The New Governor

By Rev Fr Gerald Nwafor

I listened attentively to the speech of the new governor Professor Chukwuma Soludo. I do have issues with some of the points he raised but I think the speech was more on what we as citizens of Anambra would do to help the state move forward.

As I listened, I heard the echoes of what John F. Kennedy (JFK) said in 1961 during his inauguration as President of the United States. “Ask not what Anambra can do for you, but what you can do for Anambra.” He beckoned the people of Anambra to invest in Anambra.

He beckoned the rich people in Anambra to move into road construction for their communities and gave a good example with Neni town. The governor saw himself as the servant and the Anambra people as the masters of their future. As I said, it was a long explanation of what JFK said 61 years ago.

“Let us get into the office and start to work,” the governor concluded on the inauguration day. I asked a simple question on how these goals can be achieved if he is the only one going into the office to start work? The market-woman, taxi driver, Keke-driver, landlords, sole traders, and many other people need to go into their own offices and start working.

The governor should take some time to educate our people on how to go into their offices and how to work in tandem with the plans of the government. It is not enough to collect taxes from the market women, but please create a means of paying the taxes directly to the government to cut off leakages, waste, and excesses.

There should be an electronic means so they can get alerts when they pay their taxes. This is the 21ST Century for crying out loud!

As he related it to me, the people who collected money from the Keke driver were four groups along Awka Road, Onitsha. “The first group said I did not register my plate number and they gave me a ticket and collected one hundred naira from me.

At that time, I have only one passenger whom I picked up from Savoy junction. By the time I got to Awka Road by Okosi Road, another group stopped me, and I was quick to bring out the ticket given to me by the first group. They said I should pay for roadworthiness which is one hundred Naira. I collected the transport fare of my passenger and gave them one hundred Naira from it.

The passenger came from another state. She asked if this was the normal way things work here. I don’t know whether to say yes and disgrace my state or to say no and have some little image saved. At Zik’s roundabout, I gave the remaining one hundred naira to the official union members waiting for me. She was maniacally bewildered that I have spent over three hundred in one trip.”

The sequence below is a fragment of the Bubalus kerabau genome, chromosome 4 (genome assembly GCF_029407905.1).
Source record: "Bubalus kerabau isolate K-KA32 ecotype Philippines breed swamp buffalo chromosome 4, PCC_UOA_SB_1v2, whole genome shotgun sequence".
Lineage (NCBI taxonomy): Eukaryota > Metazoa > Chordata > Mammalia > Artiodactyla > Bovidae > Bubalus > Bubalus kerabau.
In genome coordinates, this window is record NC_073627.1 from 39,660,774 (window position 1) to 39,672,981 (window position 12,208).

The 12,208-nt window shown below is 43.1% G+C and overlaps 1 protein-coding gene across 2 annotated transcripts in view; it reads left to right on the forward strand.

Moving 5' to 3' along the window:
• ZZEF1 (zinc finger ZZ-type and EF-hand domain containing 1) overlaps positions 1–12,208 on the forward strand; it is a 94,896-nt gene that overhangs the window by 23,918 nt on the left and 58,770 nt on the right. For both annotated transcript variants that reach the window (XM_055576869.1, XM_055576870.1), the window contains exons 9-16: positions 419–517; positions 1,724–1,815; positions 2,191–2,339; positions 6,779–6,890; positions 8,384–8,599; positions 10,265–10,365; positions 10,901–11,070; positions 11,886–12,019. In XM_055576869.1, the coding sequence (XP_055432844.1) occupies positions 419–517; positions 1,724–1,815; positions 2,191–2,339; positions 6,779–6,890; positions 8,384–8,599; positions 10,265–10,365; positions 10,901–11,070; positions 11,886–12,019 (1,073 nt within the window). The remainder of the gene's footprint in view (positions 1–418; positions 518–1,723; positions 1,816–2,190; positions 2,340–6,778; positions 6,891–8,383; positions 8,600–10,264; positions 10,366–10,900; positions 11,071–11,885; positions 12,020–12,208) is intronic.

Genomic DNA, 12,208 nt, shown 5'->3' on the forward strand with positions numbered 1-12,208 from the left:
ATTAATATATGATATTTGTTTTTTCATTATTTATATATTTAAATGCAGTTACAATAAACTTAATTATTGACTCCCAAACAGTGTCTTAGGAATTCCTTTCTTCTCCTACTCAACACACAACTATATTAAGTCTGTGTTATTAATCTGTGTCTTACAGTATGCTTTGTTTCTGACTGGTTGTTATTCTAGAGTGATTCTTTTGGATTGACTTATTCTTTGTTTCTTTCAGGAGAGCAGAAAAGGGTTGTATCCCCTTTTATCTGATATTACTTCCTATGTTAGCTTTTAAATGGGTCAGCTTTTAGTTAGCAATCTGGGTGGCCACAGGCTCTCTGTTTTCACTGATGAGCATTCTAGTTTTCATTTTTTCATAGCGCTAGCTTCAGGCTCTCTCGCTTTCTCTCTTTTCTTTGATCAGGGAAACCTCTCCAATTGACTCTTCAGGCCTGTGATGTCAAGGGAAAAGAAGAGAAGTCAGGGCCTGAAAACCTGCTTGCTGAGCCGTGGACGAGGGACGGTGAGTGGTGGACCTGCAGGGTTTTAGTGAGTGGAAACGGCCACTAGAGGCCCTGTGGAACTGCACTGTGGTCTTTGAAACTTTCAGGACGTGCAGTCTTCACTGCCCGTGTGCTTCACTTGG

At Main Market Onitsha, a lot of money comes in and out daily. It was Jerome Udoji who told my father a long time ago that he rebuilt the whole of the east-central state after the civil war from the resources coming from the Main Market Onitsha.

Today the people in the main market pay even more and yet the development has vanished. Can you create a technological means of payment for the people in the main market, so the government would know how much that was realized in the once-largest-market-in-West-Africa? Today someone becomes the OMATA (Onitsha Market and Traders Association) chairman, and tomorrow he is a billionaire.

This type of sin is not only attributed to the OMATA position but also to the politics of Nigeria today. Politicians may be receiving some annuities from the OMATA chairpersons, which is why they cannot restructure the market to help the citizens.

The governor has started well with a good speech, but I want to see actions matching the speech. I am going to Okpoko with the governor. I want to see the transformation with my two naked eyes. I grew up in Oda-Akpu in the 70s and 80s. Okpoko was the place we went hunting.

I saw the early development and my father told me that there was no plan and he refused to buy a piece of land in Okpoko because of the plan-lessness. Almost 40 years later we have a government that wants to give a facelift to the Okpoko people. It will not be easy because people will lose their houses, especially the ones built upon the waterways, blocking the drainage system.

I was in Okpoko in 2012 visiting a priest friend and it rained. You cannot believe me. The level of the flood I saw was comparable to what Noah saw from the Ark.

The most astonishing part of it was the fact that I could not go back home the same day because it would take the flood over 12 hours to subside.

Finally, it is our sons and daughters who should pay their taxes. The governor has done his part by telling us what to do and what not to do. I hope people should stop dumping garbage into the drainage system. Unofficial touts should vacate the roads in Anambra.

There should be a school for the wheelbarrow pushers and the truck pushers. At least they should have one hundred hours of classes where manners and behavioral attitudes should be learned. The government should look into the past administration and borrow what was commendable and condemn what is abhorrent.

Nobody is perfect, that is to say, errors and omissions are common in human society. Therefore, the Anambra people are ready to work with you, and for you, for the betterment of the Anambrarians.

By Rev Fr. Gerald Nwafor writes from USA.